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Market buzz: Govt wins on 'meaningful vote', Berkeley sparks caution
Wednesday 20 Jun 2018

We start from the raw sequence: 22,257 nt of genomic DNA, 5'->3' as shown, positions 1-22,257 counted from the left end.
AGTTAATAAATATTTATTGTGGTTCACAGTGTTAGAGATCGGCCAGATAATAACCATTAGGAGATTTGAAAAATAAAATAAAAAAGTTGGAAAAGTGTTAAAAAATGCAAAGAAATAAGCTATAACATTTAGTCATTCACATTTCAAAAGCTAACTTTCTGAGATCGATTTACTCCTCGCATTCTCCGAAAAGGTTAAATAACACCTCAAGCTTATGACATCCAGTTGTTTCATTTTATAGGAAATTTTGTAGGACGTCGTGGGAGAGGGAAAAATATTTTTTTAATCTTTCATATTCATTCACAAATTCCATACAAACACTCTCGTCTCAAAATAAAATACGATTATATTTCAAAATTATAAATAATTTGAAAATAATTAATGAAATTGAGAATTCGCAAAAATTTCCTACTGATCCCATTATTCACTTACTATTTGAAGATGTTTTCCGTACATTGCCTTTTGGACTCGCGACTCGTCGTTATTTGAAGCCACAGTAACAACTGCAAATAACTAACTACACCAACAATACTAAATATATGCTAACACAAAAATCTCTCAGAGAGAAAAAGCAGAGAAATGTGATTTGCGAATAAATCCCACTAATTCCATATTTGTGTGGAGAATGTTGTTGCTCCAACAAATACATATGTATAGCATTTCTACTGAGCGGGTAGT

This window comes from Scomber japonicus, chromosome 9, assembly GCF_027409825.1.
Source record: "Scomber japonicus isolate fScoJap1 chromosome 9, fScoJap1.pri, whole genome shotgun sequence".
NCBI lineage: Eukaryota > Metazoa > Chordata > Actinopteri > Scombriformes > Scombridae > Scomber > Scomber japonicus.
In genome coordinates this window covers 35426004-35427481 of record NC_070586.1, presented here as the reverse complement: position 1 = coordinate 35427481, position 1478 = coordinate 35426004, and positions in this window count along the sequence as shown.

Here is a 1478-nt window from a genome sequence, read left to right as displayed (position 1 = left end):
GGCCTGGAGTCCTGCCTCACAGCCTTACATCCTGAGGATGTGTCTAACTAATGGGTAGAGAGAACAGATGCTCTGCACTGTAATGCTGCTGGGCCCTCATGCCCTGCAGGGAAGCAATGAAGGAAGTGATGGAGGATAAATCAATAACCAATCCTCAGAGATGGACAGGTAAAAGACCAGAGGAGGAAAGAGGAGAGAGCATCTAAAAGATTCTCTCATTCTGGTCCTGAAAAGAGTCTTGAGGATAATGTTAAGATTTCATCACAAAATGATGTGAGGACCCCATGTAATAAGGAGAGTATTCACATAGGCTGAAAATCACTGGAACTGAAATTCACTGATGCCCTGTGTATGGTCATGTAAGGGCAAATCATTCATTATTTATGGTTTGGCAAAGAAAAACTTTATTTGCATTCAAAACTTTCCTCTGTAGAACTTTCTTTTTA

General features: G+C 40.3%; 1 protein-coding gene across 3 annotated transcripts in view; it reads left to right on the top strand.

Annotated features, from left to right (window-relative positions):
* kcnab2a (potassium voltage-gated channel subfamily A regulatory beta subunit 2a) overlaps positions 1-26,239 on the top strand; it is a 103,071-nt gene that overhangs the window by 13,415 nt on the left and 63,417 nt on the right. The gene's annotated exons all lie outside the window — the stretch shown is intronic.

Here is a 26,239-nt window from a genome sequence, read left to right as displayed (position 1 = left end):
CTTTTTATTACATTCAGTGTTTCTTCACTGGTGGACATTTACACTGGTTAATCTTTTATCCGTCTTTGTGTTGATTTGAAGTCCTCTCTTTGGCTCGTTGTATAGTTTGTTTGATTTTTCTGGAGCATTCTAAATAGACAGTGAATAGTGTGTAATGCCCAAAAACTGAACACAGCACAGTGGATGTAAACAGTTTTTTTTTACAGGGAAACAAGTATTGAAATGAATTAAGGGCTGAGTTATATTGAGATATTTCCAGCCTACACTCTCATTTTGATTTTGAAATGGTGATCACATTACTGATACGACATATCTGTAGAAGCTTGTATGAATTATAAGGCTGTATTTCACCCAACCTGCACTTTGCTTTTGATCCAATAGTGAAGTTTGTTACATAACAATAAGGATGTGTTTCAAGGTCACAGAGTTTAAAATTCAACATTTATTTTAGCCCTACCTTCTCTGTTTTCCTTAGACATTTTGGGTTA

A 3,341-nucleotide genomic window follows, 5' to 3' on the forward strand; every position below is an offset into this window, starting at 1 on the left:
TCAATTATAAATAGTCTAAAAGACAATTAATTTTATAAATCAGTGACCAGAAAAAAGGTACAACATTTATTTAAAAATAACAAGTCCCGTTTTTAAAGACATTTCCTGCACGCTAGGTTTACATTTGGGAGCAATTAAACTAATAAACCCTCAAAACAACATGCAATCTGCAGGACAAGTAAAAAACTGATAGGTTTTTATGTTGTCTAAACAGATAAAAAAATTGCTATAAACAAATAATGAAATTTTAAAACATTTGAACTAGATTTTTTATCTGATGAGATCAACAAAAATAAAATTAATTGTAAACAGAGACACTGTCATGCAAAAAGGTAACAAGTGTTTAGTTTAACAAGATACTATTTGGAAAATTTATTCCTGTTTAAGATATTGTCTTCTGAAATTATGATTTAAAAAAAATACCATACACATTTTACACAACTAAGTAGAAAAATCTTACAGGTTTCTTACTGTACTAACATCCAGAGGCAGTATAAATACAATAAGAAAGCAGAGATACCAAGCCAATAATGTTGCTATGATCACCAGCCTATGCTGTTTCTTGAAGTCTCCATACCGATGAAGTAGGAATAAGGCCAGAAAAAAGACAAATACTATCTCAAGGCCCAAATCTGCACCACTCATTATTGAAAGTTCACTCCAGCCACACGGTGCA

(Sharecast News) - 1608: The government has defeated the 'Grieve 2' amendment to a Parliamentary 'meaningful vote' on Brexit by 319 votes to 303 in the Commons, which is a majority of 16, after Dominic Grieve himself withdrew his support. "Looks like 6 Tory rebels for a meaningful vote and 4 labour MPs against," says the Labour whips office. The bill will now bounce back to Lords, but commentators say it's a formality. MP George Freeman, Theresa May's former policy adviser, said the compromise by the government means the Prime Minister can go to EU council negotiations "strengthened not weakened". The European Council is set to meet next week without the UK and officials have been voicing their increasingly concern that UK intransigence will result in no deal. 1555: Earlier, broker Liberum initiated coverage with a 'buy' on both British American Tobacco and Imperial Brands, citing the old "be greedy when others are fearful" line from Warren Buffett (who pinched it off an 18th century Baron Rothschild line). Liberum said that in spite of increased regulatory risks, both shares are worth buying, trading at the widest discount to tge the consumer staples sector in over 15 years, despite "improving prospects". "Shares are so depressed that we believe the market is discounting a nicotine standard far earlier than the FDA can reasonably deliver. Our base case assumes the US nicotine standard comes in 2023. We see significant upside on conservative assumptions." 1549: Theresa May is expected to win the Commons vote on the 'meaningful vote' for Brexit after some lastminute dealmaking. One of the rebel Tory Remainers explained the climbdown "from some but not all of them" to ITV's Robert Peston thusly: "It says that if there is no Brexit deal, government will inevitably face debate on an amendable motion - though not one that would bind May." The change came about after Brexit minister David Davis offered rebel Dominic Grieve a compromise to his "meaningful vote" amendment, via a written statement, which will be tabled as written ministerial statement on Thursday. This confirms means it will be up to the speaker to decide whether a motion can be amended. Former Chancellor Ken Clarke said the government is going back on an agreement brokered last week, in favour of a "convoluted deal" which he says will spark a new row about the Speaker's powers. 1528: After Disney raised its offer for Fox to $71.3bn, analyst Neil Wilson at Markets.com says "we must assume that Comcast is ready to come back with an even stronger offer", even though Bob Iger will be looking to kill off Comcast's bid once and for all. "However, the rationale for Comcast remains the same, the question is only how much debt it can afford to carry," he says, with total debt to rise to around $170bn according to Moody's, while Disney will also take on Fox's $14bn debts, giving this bid an enterprise value of more than $85bn. "Debt is a concern for investors here and points to market-top behaviour. The amount of debt both companies are prepared to assume is arguably a worry, but it's a case of innovate or die in the face of competition. It's a sign of just how desperately these two legacy media groups want the assets of Fox. In their attempt to contend with cord cutters like Netflix they are risking leveraging themselves up to a degree that makes them susceptible should the current benign market conditions deteriorate." 1514: RBA's Lowe making case for higher wages at Sintra. 1427: China to make strong countermeasures against US tariffs - Xinhua 1335: Sky shares have spiked as Fox has agreed a new deal for Disney to acquire some of its entertainment assets. Disney has agreed to pay $38 per Fox share, above the previously agreed purchase price of roughly $28 from December. Fox's board said it "has not concluded" that the 13 June proposal from Comcast could reasonably be expected to result in a superior proposal under the Disney agreement. "The amended and restated Disney merger agreement offers a package of consideration, flexibility and deal certainty enhancements that is superior to the proposal made by the Comcast Corporation on June 13, 2018," Fox said in an announcement. 1257: There is some 'market chatter' out and about this afternoon regarding the possibility that the government might win this afternoon's vote in the Commons following the amendment it tabled overnight. In any case, the vote is expected at 14:30 BST. 1152: Brussels formally approves €2.8bn of rebalancing measures in response to US aluminium and steel tariffs. 1151: The Competition & Markets Authority's chairman takes up his role today. Andrew Tyrie, the former chair of the Treasury Select Committee and parliamentary commission on banking standards, suggested the regulator could take a harder line. Tyrie said "competition can and should be put even closer to the centre of British economic life, reaching to every sector, rooting out monopoly and unfair trading practices". 1147: Looking at Berkeley, Russ Mould, investment director at AJ Bell, says that "history shows that when Pidgley acts, markets should listen" and that second-guessing chairman Tony Pidgley, "is usually unwise", but adding that investors appear to be taking his forecast that profits have peaked at the house builder more seriously today than when he first made it back in December". The housebuilder's focus on high-end properties in the South East means it is far from typical within its peer group, so investors in the wider sector are not all running for the hills yet, as Pidgley expects profits to drop by around a third in the year to April 2019. "This may explain why the chairman, as well as managing director Rob Perrins, finance director Richard Stearn and four other executive or non-executive directors were all sellers of stock in the second half of 2017, even as the shares marched higher," Mould says. Caution on the macroeconomic outlook, as well as the impact of higher raw materials costs is reflected in a decision not to expand its land bank to any great degree. 1142: On the industrial trend survey Pantheon Macroeconomics says it "provides reassurance" that the sector's revival hasn't run out of steam, following the sudden 1.4% month-to-month decline in the official measure of manufacturing output in April. "Producers, however, appear to be taking a margin hit in order to protect demand; the price expectations balance fell to an 11-month low of +13, despite the jump in oil prices over the last three months," Pantheon said. 1109: The CBI industrial trends survey has come out much stronger than expected, with total orders for June up to a balance of +13 from -3, versus a consensus estimate of +2. Manufacturing order books recovered and the volume of output in the three months to June grew at the fastest pace since December, the CBI says after surveying 388 manufacturers. Growth was broad-based, with output growing in 14 out of 17 sub-sectors, with growth mostly driven by the food, drink and tobacco focused companies, along with mechanical engineering. Respondents anticipate that output growth will slow slightly over the next three months. Total order books returned to the healthier levels recorded at the end of 2017, while export orders remained stable and well above average, in line with the past 16 months. 1050: Rallying global equity markets and a moderately stronger dollar are the main themes today, say analysts at TD Securities. The euro is down 0.2%, sterling down 0.1% ahead of key Brexit votes in the House of Commons today. A mixed performance in emerging markets forex, but with an overall positive bias. The rand is up 0.7% with weaker than expected CPI having little impact, Turkish lira down 0.2%, Russian ruble up 0.6%. Core fixed income markets slightly weaker, with 10y Bund yields up 0.8bps. Eurozone peripherals are, however, firmer. Brent crude is up 0.5%. "The Sintra policy panel and the Brazil rate decision are the main risk events today." 1033: Markets are being helped by bulls stepping in amid a lack of fighting talk from either of China or the US, says Chris Beauchamp, chief market analyst at IG, with BP and Shell up on the back of oil prices moving higher thanks to Iran taking a tough stance on any increase in output at this week's OPEC meeting. Housebuilding stocks are mostly in the red however. "The sensible view to take is still that negotiations will result, since the past few years have taught us that betting on catastrophe is usually a losing proposition. Indeed, Goldman Sachs' Lloyd Blankfein has taken just this view, and more than a few investors will be inclined to agree with him." Also finding buyers today is Ashtead Group, as yesterday's dip in the share price merely tempts in a few more investors keen to benefit from the US economy growth story. "Housebuilders have been left out of the general rally this morning, as Berkeley Group casts a pall over the sector. While the good times may not be over, the years of bumper profits look to have come to an end. Still, at around 9 times earnings the shares still do not look overly expensive, so today's fall may well be limited." Ahead of the Wall Street open, IG expects the Dow to start at 24,822, 122 points higher from last night's close. 0855: Industry bodies for the UK's soft drinks and brewing industries are warning about an impending shortage of food grade liquid carbon dioxide (CO2) aross northern and continental Europe, with the situation expected to persist at least through until the end of June. Britvic this morning confirmed that it is being impacted, but indicated that it is working closely with suppliers to help mitigate the problem, as well as seeking to secure alternative supplies of CO2 whilst aiming to maintain customer service levels. Broker Numis says the UK hardest hit, due to a number of planned and un-scheduled ammonia plants across the region. "Clearly this shortage comes as the industry moves into peak seasonal demand and, if the situation remains unresolved, could be a negative catalyst for earnings for all companies in our coverage universe. However, given that the potential impact is difficult to quantify at the moment, we have made no changes to forecasts" AG Barr has the largest exposure of Numis drink analysts' coverage, with 80% of gross profit derived from carbonated drinks, but the company has confirmed that it is producing normally at the moment (benefiting from the decision to increase CO2 storage last year); Nichols derives around 42% of gross profit from carbonated products, but its production is outsourced to Refresco/Cott in the UK and it has a bottling partner in Spain, Numis notes, where CO2 availability is better. 0844: The White House has upped the trade war rhetoric with a snappy 35-page report entitled 'How China's Economic Aggression Threatens the Technologies and Intellectual Property of the United States and the World' - but European stock markets have broadly mounted a rebound this morning, with the FTSE up 0.9% to 7,675.24. All of the major sectors were in the green, with Brent crude is back above $75.50 per barrel following a half a percent rise certainly helping the UK index have the edge over its Eurozone peers, notes market analyst Connor Campbell at SpreadEx. "The pound wasn't as fortunate as the FTSE. Against the dollar it dipped another 0.1%; and while that may not sound like a lot, it leaves cable straining to hold its head above $1.315, its worst price in 7 months. Sterling also slipped 0.1% against the euro, keeping it at a near one week low against the single currency. "A combination of the ham-fisted way the government is going about Brexit, alongside June's impending Bank of England meeting, is preventing the pound from ending its ugly losing streak. Really, the currency is in desperate need of a hint of hawkishness from Mark Carney and co. on Thursday - even just the tiniest morsel - if it is going to bounce back any time soon." 0834: Broker Peel Hunt believes Ocado's platform "has potential to become the 'standard' platform for retail logistics across all sectors as the operating system of retail", in a note exploring how the company could become like the Microsoft of online retail. Noting that "niche, closed, exclusive platforms like those from Apple lead to a quick rise, but eventual stagnation, whereas generic, open, standard platforms like Windows and Android supersize", analysts reckon Ocado could tap a portion of the top 100 store-based retailers' annual capex budget, an estimated US$89bn in total. On a 15-year view, this would give a £10bn valuation for Ocado Solutions, and if putting the retail business on 15x FY20 EBITDA, it would produce a target price of 1,700p. 'Buy', they say. 0820: After the profit warning from Debenhams yesterday, all the focus in the sector now is on how well June turns out on the high street for non-food retailers, says independent retail analyst Nick Bubb, especially given all the World Cup distractions. "But we haven't seen the final word yet on how good the outcome was for May," he notes, on the back of the Bank Holidays and warm weather. The Office of National Statistics reported that non-seasonally adjusted total retail sales by value were up by as much as 6.3% last month, given strong "non-store" sales. But the BRC-KPMG measure of gross sales (which focuses on large retailers) was only up by 4.1% (up by 2.8% LFL). "So, who was right? The ONS? Or the BRC?" He observes that consultancy group Retail Economics, which was founded by Richard Lim, who used to run the monthly BRC-KPMG Retail Sales survey, has just come out with its own overview and their estimate is that gross retail sales rose in value by 4.2% last month, year-on-year (non-seasonally adjusted, ex-petrol), which is almost bang-in-line with the BRC outcome, estimating that food sales rose by 4.9% last month and that non-food sales were up by 3.6% overall, with DIY/Gardening up by 5.8%, given the better weather. Looking ahead, he points out that tomorrow brings the Dixons Carphone finals and the Quiz capital markets day. And then Friday brings the Boohoo.com AGM, as well as the much-awaited House of Fraser CVA vote. 0801: With Astrazeneca the strongest consensus 'buy' in the sector, broker Liberum has put out a note explaining its 'hold' rating since late last year, though the share price target was upped to £53 from £50. "We believe significant upgrades are needed to maintain the current rating required to be a bull, but think this can only come from disproportionate clinical success. Meanwhile, the current share price already assumes by far the highest R&D returns in the sector." Analysts added: "We see a disconnect between company compiled consensus and the valuation, and suspect real expectations for key pipeline assets are higher than the print suggests." While a very rich vein of newsflow could deliver circa 30% upside to the valuation, but with the shares price $1.42 of value creation per $1.00 spent on R&D, "the remarkable turnaround Astra has executed looks in the valuation". 0755: Brexit is the big deal in parliament today. The government is seeking to defeat a House of Commons challenge from Conservative party rebels who want to give MPs a "meaningful vote" in the event that Britain could leave the EU without a deal. This comes as a leaked draft of conclusions for next week's European Council called for "member states and all stakeholders to step up their work on preparedness at all levels for all outcomes" - with other leaks from officials reported in the media that the talks are expected to fail.